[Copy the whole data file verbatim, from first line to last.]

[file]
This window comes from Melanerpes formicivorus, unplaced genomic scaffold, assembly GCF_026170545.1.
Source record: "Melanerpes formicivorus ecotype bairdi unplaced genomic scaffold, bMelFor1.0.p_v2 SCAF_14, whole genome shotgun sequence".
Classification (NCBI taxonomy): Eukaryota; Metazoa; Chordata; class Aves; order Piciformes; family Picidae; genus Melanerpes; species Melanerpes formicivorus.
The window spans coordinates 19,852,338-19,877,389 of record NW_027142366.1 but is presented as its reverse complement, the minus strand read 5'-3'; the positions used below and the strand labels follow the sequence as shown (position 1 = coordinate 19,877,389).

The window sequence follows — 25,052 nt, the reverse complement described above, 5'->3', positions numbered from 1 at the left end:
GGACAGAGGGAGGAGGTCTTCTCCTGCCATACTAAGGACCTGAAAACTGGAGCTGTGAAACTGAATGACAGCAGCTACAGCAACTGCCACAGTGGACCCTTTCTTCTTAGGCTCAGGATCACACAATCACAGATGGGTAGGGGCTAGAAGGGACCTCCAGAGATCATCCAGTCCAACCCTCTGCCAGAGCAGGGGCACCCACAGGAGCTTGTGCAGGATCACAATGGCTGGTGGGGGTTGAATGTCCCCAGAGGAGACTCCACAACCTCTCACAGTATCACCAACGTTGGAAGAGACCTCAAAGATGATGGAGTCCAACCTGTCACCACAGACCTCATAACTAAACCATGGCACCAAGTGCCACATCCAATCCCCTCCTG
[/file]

This window comes from Melanerpes formicivorus, unplaced genomic scaffold, assembly GCF_026170545.1.
Source record: "Melanerpes formicivorus ecotype bairdi unplaced genomic scaffold, bMelFor1.0.p_v2 SCAF_14, whole genome shotgun sequence".
Classification (NCBI taxonomy): Eukaryota; Metazoa; Chordata; class Aves; order Piciformes; family Picidae; genus Melanerpes; species Melanerpes formicivorus.
The window spans coordinates 19,852,338-19,877,389 of record NW_027142366.1 but is presented as its reverse complement, the minus strand read 5'-3'; the positions used below and the strand labels follow the sequence as shown (position 1 = coordinate 19,877,389).

The window sequence follows — 25,052 nt, the reverse complement described above, 5'->3', positions numbered from 1 at the left end:
GGACAGAGGGAGGAGGTCTTCTCCTGCCATACTAAGGACCTGAAAACTGGAGCTGTGAAACTGAATGACAGCAGCTACAGCAACTGCCACAGTGGACCCTTTCTTCTTAGGCTCAGGATCACACAATCACAGATGGGTAGGGGCTAGAAGGGACCTCCAGAGATCATCCAGTCCAACCCTCTGCCAGAGCAGGGGCACCCACAGGAGCTTGTGCAGGATCACAATGGCTGGTGGGGGTTGAATGTCCCCAGAGGAGACTCCACAACCTCTCACAGTATCACCAACGTTGGAAGAGACCTCAAAGATGATGGAGTCCAACCTGTCACCACAGACCTCATAACTAAACCATGGCACCAAGTGCCACATCCAATCCCCTCCTG